A research team from Ritsumeikan University, Japan, has investigated the TMR for nuclear power generation.
Rapidly growing populations combined with urbanisation and industrialisation are leading to a demand for energy that is growing significantly every day. Scientists have noted that today’s current challenge is centred around meeting these energy requirements, while also assuring that global warming is being kept in check, which is a condition that fossil fuels are unable to fulfil. Thus, in an attempt to mitigate the environmental degradation and natural resource depletion linked to the usage of fossil fuels, scientists are considering nuclear power, and the total material required (TMR) for nuclear power generation.
This paper will be published in Volume 363 of the Journal of Cleaner Production on 20 August 2022.
How did scientists determine the environmental impact nuclear power has?
To determine how an energy source, such as nuclear power, impacts the environment, researchers conducted a life cycle assessment (LCA). The majority of studies have, therefore, assessed the life cycle cumulative energy consumption and greenhouse gas (GHG) emissions related to electricity generated via nuclear power.
However, most of these studies considered the GHG emissions as well as the amount of energy consumed, which may potentially lead to a less comprehensive assessment of the environmental impact and sustainability of electricity generated through nuclear power. For example, scientists are yet to understand the total resources utilised during this process.
Providing a holistic perspective
To provide a more holistic perspective, Ritsumeikan University researchers analysed the environmental impact of the TMR for nuclear power generation through a less-considered measure. This is the volume of resources extracted from the lithosphere during the life cycle of this process.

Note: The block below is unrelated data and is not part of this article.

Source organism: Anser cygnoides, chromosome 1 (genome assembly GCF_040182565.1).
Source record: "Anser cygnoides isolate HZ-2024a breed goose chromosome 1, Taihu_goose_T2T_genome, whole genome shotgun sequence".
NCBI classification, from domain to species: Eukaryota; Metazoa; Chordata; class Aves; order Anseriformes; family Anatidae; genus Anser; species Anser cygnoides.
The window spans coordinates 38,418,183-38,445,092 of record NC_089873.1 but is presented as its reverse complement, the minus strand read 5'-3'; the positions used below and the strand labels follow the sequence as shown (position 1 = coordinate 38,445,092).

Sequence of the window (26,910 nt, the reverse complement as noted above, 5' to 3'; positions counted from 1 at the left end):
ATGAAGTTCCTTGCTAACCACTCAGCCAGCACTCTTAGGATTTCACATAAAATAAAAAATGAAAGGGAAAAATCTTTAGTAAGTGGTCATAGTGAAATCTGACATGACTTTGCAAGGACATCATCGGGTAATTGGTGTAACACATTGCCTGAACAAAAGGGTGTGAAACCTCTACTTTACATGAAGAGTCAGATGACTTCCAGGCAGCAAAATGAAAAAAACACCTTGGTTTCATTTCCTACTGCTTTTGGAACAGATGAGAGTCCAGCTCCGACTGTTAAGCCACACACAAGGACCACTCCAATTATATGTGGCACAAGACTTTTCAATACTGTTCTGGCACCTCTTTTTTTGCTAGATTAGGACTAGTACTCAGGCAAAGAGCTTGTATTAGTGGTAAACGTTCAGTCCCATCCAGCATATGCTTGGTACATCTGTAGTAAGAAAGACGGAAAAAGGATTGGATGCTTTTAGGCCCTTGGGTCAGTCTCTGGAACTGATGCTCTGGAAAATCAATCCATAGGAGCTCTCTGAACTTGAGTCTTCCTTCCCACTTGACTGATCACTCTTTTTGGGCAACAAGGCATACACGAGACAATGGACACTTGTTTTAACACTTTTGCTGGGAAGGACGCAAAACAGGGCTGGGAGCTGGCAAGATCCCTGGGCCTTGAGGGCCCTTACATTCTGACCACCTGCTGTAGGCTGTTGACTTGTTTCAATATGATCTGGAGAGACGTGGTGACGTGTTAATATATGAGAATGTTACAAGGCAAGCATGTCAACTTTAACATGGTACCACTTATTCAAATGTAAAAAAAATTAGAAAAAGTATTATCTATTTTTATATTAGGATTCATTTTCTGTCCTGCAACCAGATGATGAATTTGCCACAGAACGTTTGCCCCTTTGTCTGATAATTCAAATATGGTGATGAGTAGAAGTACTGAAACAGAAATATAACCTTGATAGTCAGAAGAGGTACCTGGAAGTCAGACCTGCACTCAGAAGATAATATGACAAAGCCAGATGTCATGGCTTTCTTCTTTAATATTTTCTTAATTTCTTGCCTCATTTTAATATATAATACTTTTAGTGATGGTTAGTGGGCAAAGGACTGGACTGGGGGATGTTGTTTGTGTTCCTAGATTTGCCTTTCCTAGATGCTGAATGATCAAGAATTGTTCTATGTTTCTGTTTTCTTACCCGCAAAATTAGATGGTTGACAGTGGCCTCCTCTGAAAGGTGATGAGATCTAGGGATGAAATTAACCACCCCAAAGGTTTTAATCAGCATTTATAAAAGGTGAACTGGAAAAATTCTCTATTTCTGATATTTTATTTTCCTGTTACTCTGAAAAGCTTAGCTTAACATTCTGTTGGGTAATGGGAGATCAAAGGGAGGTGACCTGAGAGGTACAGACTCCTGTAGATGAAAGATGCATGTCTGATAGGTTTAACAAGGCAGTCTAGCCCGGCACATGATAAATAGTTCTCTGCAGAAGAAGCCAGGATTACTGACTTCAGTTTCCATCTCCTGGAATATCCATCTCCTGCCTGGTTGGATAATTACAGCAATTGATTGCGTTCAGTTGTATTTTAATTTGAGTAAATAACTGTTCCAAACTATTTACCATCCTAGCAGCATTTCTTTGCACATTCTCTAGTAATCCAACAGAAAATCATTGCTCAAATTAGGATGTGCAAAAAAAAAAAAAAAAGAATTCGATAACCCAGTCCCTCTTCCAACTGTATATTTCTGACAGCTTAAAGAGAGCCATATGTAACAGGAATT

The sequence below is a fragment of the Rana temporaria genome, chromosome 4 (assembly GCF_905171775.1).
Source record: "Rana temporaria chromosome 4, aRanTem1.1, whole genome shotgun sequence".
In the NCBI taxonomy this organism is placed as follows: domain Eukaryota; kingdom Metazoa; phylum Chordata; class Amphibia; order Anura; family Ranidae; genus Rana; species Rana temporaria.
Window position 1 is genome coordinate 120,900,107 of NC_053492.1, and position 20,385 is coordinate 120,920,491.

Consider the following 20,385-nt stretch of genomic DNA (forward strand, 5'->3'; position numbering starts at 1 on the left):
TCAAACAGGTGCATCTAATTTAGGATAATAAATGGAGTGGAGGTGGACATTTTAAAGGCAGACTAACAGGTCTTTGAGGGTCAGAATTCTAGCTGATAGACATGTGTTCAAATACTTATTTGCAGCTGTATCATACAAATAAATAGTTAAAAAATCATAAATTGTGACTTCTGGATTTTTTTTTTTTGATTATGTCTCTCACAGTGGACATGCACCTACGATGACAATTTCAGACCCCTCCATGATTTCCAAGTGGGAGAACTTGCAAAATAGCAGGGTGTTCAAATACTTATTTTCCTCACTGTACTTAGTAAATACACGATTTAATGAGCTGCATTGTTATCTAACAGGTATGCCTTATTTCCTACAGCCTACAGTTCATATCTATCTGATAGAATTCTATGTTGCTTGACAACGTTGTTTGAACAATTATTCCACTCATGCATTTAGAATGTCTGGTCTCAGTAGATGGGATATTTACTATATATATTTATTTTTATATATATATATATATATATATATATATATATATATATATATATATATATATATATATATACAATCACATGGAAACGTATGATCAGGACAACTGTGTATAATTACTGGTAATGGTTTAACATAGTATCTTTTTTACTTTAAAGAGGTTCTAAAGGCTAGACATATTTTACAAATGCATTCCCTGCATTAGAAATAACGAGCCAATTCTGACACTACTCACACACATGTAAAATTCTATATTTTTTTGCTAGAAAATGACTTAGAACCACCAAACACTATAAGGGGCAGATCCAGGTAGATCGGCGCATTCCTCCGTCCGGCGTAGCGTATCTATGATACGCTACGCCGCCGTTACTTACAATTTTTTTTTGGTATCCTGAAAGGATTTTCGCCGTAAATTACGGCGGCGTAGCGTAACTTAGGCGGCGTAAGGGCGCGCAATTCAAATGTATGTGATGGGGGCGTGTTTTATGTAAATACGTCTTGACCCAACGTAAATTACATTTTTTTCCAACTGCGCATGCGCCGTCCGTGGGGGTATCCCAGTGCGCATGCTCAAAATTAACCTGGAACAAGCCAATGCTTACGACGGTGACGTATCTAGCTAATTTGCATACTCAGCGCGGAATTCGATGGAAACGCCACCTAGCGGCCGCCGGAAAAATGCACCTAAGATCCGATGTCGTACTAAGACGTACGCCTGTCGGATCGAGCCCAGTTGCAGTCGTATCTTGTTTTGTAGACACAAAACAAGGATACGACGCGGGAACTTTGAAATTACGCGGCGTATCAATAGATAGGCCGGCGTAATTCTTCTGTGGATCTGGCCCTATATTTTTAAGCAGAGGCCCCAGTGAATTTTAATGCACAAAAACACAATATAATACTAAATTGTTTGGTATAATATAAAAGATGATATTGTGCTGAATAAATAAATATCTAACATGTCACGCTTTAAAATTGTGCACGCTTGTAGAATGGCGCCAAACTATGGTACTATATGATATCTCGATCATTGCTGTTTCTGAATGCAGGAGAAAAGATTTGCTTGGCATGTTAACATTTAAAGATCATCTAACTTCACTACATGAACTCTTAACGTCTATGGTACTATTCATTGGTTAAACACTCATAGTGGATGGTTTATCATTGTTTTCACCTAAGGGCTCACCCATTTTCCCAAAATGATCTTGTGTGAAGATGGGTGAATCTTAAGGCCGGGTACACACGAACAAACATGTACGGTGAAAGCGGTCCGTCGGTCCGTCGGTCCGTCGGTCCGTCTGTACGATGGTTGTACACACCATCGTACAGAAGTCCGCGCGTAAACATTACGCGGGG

The team focused on mining methods, the nuclear reactor types, the type of uranium fuel cycle system utilised during nuclear power generation, and how these alter the process’ environmental impact. Additionally, they also evaluated the different grades of uranium ore mined—a highly variable entity—and its impact on the TMR for nuclear power generation.
“An LCA of the resource use for 1kWh nuclear power generation based on uranium was performed by analysing TMR,” explained Shoki Kosai, Associate Professor and corresponding author of the study.
“We considered both open and closed fuel cycles, and three types of uranium mining methods: open-pit mining, underground mining, and in situ leaching (ISL), apart from other variables in nuclear power generation, for a thorough LCA.” GHG emissions and natural resource usage were subsequently evaluated for these variables.
The researchers discovered that the TMR coefficient – which indicated the mining intensity – of enriched uranium fuel was the highest, followed by nuclear fuel, reprocessed uranium fuel, mixed oxide (MOX) fuel, and lastly, yellow-cake.
Additionally, the research team noted that the grade of uranium ore also had a huge impact on the TMR coefficient. This meant that the TMR varied significantly with different mining methods, with in situ leaching having the lowest TMR. However, the mining method had a more significant impact on resource utilisation as compared to its impact on GHG emissions.
“We discovered that a closed cycle that reprocesses uranium fuel uses 26% lower resources than an open cycle that does not reuse its by-products,” said Professor Eiji Yamasue, when discussing the impact of fuel cycles.
An environmentally friendly source of power
Furthermore, it was revealed that the natural resource utilisation of nuclear power generation was similar to that of renewable energy and significantly lower than that of thermal power generation. Furthermore, the global warming potential and TMR for nuclear power generation demonstrated considerably different trends. Along with lower GHG emissions, nuclear power generation also utilised fewer natural resources, highlighting it as an environmentally favourable source of power generation.
“Maintaining a circular economy, even for resource use, is important. Our findings can assist policymakers in formulating long-term energy policies, which consider electricity and power generation utilising nuclear power,” concluded Dr Kosai.